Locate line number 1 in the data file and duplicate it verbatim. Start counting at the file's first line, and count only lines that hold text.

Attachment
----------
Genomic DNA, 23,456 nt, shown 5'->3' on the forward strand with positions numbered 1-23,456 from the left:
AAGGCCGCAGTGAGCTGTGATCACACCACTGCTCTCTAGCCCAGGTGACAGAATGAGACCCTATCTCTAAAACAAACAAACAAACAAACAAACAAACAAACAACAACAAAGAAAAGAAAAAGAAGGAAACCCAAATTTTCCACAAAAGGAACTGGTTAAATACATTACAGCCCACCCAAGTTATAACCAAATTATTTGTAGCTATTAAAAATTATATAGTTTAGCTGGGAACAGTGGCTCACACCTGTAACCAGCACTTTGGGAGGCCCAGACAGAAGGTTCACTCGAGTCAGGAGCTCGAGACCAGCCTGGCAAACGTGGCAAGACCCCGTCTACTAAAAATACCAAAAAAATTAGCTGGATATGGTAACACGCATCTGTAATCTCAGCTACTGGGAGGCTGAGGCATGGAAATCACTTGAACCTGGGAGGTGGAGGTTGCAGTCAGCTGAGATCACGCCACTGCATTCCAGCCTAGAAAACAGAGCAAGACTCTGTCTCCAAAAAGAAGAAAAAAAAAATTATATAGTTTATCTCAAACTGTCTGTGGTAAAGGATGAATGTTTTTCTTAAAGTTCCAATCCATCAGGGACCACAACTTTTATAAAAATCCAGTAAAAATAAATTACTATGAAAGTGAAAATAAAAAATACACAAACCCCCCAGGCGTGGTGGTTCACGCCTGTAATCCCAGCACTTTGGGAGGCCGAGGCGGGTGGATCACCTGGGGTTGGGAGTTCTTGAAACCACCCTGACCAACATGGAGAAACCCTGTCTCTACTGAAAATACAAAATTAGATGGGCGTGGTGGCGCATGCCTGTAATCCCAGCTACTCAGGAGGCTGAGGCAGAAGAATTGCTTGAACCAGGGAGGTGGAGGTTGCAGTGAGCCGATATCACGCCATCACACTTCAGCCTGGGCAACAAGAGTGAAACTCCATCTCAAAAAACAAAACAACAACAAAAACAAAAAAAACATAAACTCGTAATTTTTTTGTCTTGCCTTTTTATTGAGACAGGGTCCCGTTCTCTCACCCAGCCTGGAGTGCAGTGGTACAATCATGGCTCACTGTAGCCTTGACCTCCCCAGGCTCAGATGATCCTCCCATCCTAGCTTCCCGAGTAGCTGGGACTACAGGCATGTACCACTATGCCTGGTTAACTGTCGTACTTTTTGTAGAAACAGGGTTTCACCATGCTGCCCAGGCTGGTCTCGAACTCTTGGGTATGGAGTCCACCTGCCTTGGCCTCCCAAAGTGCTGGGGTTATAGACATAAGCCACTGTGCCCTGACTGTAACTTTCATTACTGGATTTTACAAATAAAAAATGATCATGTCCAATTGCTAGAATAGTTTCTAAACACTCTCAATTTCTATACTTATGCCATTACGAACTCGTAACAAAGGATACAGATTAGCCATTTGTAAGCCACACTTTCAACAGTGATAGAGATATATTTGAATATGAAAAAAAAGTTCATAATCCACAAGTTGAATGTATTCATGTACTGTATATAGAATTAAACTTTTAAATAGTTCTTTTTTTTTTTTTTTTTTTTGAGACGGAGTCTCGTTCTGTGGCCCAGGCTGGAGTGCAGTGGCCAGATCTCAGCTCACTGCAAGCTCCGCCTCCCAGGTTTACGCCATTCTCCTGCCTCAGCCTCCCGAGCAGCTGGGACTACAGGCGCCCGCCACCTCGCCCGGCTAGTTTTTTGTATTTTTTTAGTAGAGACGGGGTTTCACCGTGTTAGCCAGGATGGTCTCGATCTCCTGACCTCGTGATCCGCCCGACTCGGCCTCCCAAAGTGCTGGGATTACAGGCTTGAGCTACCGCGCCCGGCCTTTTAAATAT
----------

Genomic DNA, 23,456 nt, shown 5'->3' on the forward strand with positions numbered 1-23,456 from the left: